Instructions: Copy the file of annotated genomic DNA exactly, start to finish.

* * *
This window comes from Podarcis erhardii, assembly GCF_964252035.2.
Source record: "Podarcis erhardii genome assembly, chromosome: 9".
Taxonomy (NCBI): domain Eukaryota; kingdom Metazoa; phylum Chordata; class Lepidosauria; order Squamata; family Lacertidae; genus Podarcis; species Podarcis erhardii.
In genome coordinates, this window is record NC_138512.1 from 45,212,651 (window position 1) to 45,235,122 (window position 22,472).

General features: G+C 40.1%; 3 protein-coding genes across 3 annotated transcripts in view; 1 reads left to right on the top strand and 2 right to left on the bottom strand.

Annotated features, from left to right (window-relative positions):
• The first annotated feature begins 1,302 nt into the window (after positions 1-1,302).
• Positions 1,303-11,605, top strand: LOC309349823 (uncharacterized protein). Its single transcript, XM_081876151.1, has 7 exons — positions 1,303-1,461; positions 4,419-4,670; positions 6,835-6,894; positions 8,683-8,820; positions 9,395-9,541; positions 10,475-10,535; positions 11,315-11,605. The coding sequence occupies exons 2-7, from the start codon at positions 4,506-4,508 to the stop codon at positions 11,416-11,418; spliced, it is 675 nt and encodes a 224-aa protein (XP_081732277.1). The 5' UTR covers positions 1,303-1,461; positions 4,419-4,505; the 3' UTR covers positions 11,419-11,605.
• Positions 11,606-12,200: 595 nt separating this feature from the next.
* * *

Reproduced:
This window comes from Podarcis erhardii, assembly GCF_964252035.2.
Source record: "Podarcis erhardii genome assembly, chromosome: 9".
Taxonomy (NCBI): domain Eukaryota; kingdom Metazoa; phylum Chordata; class Lepidosauria; order Squamata; family Lacertidae; genus Podarcis; species Podarcis erhardii.
In genome coordinates, this window is record NC_138512.1 from 45,212,651 (window position 1) to 45,235,122 (window position 22,472).

General features: G+C 40.1%; 3 protein-coding genes across 3 annotated transcripts in view; 1 reads left to right on the top strand and 2 right to left on the bottom strand.

Annotated features, from left to right (window-relative positions):
• The first annotated feature begins 1,302 nt into the window (after positions 1-1,302).
• Positions 1,303-11,605, top strand: LOC309349823 (uncharacterized protein). Its single transcript, XM_081876151.1, has 7 exons — positions 1,303-1,461; positions 4,419-4,670; positions 6,835-6,894; positions 8,683-8,820; positions 9,395-9,541; positions 10,475-10,535; positions 11,315-11,605. The coding sequence occupies exons 2-7, from the start codon at positions 4,506-4,508 to the stop codon at positions 11,416-11,418; spliced, it is 675 nt and encodes a 224-aa protein (XP_081732277.1). The 5' UTR covers positions 1,303-1,461; positions 4,419-4,505; the 3' UTR covers positions 11,419-11,605.
• Positions 11,606-12,200: 595 nt separating this feature from the next.